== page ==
Double Feature Fridays: The Unknown
‘The Blair Witch Project’ and ‘Picnic At Hanging Rock’ are both haunted by an evil unseen
There’s a thrill in the air. I would say chill, but I’m writing this from Mumbai. As the city gears up to celebrate Halloween, costumes are being prepared for darkly-lit parties, and movie marathons being planned. Cinemas and streaming services are seeing a sudden surge in the supernatural. Even self-proclaimed scaredy-cats are looking forward to partake in all things spooky. And what could be spookier than the unknown?
Most horror films grapple with the fear of the unknown. For example, the trope of darkness. Are we afraid of the dark, or the things that might be lurking in it? It applies to other subgenres too, like the slasher flick. Is Mike Myers from Halloween scary because of the Star Trek mask? Or is he scary because his true face remains hidden? He’d be just as deadly without the mask, but not being able to hear his thoughts or interpret his expressions adds a terrifying dimension to the character. This phenomenon isn’t restricted to horror. David Fincher’s Zodiac is a three-hour film about the hunt for a serial killer who’s never found. It spans decades, and gives you no closure.
Not knowing what’s stalking you is somehow far worse than facing it. Your imagination is allowed to run wild, to draw from your worst experiences and deepest fears. Many a franchise have spelt their own doom by revealing too much. Saw 2 took an unnerving villain and revealed him to be a dying old cancer patient. He’s still smart and dangerous, but he doesn’t send a chill down your spine anymore. It’s like finding how a magic trick is performed.
The ‘unseen evil’ has successfully been used in films like The Shining, Paranormal Activity, Oculus, etc. Stories that get under your skin and refuse to leave. In honour of Halloween, this Double Feature Friday examines two flicks that never let you see, or even understand, their supernatural antagonist. Full spoilers ahead!
The Blair Witch Project (1999)
“I’m afraid to close my eyes, I’m afraid to open them.”
You might be sick of found-footage films by now, but it’s important to tip your hat to the genre’s Big Daddy… The Blair Witch Project. Three students head out into the Maryland woods to make a documentary about a legendary witch. They go missing, and the videos from their fuzzy handheld cameras are cut into a film.
In 1999, Blair Witch was a marketing phenomenon because the director played the real-life disappearance angle. The cast was not invited to screenings, and were listed as deceased online. It’s considered the first film to gain popularity through internet word-of-mouth. The actors’ families would get condolence calls from concerned viewers. Even today, there are some who insist on believing it’s non-fiction. This added to the mysterious aura, and a film whose total production cost was just 300,000 dollars ended up earning 250 million dollars worldwide. This kind of success was later replicated by the first Paranormal Activity film, which used similar techniques.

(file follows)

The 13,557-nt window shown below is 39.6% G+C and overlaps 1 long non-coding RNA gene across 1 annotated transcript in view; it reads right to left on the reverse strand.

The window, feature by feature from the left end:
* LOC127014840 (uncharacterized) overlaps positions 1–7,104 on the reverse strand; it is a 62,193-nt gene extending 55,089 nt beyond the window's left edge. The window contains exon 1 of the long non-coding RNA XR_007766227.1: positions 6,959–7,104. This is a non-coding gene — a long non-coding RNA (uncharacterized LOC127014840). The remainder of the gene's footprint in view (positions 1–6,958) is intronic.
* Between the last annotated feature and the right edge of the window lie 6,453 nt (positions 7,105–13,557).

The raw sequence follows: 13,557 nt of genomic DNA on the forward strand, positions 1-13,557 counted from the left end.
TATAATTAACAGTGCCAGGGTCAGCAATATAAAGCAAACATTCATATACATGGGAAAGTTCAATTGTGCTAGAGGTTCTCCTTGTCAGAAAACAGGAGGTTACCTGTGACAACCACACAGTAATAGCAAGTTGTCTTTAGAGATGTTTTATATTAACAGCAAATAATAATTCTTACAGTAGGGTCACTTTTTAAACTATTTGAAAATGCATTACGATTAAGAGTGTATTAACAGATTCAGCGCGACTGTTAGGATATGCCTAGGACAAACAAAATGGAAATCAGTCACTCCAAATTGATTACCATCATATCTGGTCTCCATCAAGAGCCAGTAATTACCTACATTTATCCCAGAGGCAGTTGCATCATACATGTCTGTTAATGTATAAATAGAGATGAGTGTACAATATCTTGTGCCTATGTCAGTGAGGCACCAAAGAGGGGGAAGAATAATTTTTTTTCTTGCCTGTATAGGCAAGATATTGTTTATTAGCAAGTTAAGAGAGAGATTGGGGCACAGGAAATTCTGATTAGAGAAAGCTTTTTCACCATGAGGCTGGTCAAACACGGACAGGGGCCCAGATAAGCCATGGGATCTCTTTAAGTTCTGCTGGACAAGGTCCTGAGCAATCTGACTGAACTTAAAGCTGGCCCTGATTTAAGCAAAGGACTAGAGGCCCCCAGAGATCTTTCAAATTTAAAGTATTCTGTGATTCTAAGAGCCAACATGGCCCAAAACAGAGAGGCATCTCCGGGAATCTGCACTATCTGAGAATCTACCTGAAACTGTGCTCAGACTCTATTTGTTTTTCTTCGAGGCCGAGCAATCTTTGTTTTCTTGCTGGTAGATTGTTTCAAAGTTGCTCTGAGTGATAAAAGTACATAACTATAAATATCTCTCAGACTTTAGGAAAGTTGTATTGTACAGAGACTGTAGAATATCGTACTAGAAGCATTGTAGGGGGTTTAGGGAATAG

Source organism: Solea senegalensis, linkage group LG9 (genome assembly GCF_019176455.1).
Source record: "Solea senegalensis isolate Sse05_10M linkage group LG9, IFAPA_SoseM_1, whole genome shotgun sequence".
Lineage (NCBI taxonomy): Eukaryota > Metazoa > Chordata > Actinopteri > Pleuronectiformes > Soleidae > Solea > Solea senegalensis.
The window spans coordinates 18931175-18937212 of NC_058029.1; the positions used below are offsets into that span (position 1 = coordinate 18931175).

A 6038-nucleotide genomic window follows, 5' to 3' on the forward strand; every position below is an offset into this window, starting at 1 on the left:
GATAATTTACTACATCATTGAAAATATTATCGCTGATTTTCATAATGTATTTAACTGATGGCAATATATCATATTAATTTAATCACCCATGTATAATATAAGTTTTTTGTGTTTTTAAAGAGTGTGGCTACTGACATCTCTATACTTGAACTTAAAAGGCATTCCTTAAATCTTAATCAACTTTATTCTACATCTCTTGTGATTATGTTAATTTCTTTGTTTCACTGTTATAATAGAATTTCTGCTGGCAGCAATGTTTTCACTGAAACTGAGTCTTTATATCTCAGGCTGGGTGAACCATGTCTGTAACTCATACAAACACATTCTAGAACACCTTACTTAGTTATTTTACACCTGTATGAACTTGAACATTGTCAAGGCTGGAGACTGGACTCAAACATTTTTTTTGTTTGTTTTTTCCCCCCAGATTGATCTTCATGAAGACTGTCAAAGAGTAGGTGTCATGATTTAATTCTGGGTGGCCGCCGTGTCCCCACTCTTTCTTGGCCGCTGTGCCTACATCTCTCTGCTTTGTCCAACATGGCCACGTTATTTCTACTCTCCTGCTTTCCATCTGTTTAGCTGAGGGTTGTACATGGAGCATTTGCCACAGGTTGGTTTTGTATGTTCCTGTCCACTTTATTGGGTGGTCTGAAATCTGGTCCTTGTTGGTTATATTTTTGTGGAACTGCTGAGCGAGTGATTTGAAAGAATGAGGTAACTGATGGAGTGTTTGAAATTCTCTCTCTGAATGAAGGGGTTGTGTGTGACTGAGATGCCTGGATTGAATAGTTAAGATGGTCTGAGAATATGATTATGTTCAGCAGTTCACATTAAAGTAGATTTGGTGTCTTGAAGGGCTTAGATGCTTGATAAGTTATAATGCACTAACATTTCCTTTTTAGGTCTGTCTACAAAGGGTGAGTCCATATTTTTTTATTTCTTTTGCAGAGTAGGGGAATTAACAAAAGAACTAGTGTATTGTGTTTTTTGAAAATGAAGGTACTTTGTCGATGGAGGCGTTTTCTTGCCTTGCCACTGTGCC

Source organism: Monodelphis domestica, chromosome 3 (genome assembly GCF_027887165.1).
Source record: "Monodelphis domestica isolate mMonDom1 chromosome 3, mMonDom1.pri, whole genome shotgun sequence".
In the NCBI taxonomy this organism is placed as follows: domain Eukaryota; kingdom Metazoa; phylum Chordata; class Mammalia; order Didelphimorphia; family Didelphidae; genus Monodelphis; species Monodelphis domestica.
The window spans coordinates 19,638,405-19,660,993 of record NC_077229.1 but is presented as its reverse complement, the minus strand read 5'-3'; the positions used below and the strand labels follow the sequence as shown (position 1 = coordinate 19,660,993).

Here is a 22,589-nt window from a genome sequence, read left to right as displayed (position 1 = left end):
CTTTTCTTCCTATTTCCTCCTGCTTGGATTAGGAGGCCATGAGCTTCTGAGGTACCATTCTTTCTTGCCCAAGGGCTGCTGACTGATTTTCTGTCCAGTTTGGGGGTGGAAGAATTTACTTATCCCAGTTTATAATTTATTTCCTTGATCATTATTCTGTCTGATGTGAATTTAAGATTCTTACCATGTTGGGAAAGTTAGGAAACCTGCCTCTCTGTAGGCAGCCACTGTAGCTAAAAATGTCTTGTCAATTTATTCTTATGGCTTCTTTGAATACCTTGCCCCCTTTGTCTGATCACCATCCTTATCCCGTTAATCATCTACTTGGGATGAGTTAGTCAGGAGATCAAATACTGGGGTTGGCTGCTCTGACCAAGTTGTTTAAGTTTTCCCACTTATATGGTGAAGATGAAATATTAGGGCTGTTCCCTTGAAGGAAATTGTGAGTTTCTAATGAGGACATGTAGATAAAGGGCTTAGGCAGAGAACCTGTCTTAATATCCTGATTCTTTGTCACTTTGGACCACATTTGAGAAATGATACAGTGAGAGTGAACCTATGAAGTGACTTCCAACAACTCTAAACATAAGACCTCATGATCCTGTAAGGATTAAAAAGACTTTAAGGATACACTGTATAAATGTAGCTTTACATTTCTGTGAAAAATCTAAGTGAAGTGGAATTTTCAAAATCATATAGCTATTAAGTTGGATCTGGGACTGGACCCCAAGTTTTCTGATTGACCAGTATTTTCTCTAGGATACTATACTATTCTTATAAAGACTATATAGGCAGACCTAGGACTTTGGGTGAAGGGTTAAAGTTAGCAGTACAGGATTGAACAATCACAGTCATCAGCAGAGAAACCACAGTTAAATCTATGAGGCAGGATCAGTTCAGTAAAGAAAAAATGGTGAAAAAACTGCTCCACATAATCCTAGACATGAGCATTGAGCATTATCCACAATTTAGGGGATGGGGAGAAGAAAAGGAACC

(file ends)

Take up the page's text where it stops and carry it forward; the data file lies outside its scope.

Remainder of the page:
Viewing it now, almost two decades later, some flaws do come to light. It’s rough around the edges, and has lost some novelty due to endless imitations and over-saturation of found-footage. However, Blair Witch is still a very potent ghost story, primarily because the ghost never makes an appearance. The students interview locals with differing opinions on the myth. They argue, get creeped out by strange noises and occult symbols, get lost in the woods and have nervous breakdowns. But is something really out to get them? It’s a masterclass in mounting anxiety, and the amateur camerawork and improvised dialogue actually helps the realism. It’s a bare-bones psychological thriller, which makes the audience alternate between “Am I crazy for waiting to spot a witch?” and “I bet she’s just around the corner.”
Picnic At Hanging Rock (1975)
“What we see and what we seem, are but a dream – a dream within a dream.”
Peter Weir’s Australian new wave classic, Picnic At Hanging Rock, isn’t a horror movie. Or maybe it is, and does a great job of fooling you into thinking it’s a picturesque drama. It’s adapted from Joan Lindsay’s 1967 novel, which was framed as a true story. Set in a prestigious girls’ boarding school in 1900, the students are taken on a picnic to Hanging Rock, a real geological formation that used to be a volcano. A teacher and four girls disappear… and only one girl is ever found, but she’s scattered, with no memory of what happened. Picnic At Hanging Rock fully embraces it’s ambiguity. Were they kidnapped by men? Swallowed whole by the rock? It refuses to hint at what happened, and doesn’t give you options to choose from. It just shows you the emotional aftermath, the confusion. Instead of unravelling the mystery, it rests its eye on the joys and complications of girlhood, repressed sexual desires, and the pressures of patriarchal Victorian society.
Hanging Rock’s most commendable feat is its focus on building a gentle, dream-like atmosphere. The girls have an ethereal vibe to them. Scenes of them laughing, playing together, or talking are accompanied by hypnotic natural splendour and memorable melodies. This tranquillity is further enhanced by a trick: the camera was draped in thin bridal-veil fabric, making the girls appear as if they’re glowing. Weir wanted the visuals to have an impressionistic feel, and even within the film a character is described as being “from a Botticelli painting.” That’s what makes Picnic unnerving… it’s like a pretty painting that holds inaccessible secrets. Ever since its release, the story has bred both fascination and fear. Even today, there are viewers obsessing over different theories. But in the end, Hanging Rock remains silent and still, looming over the Australian outback.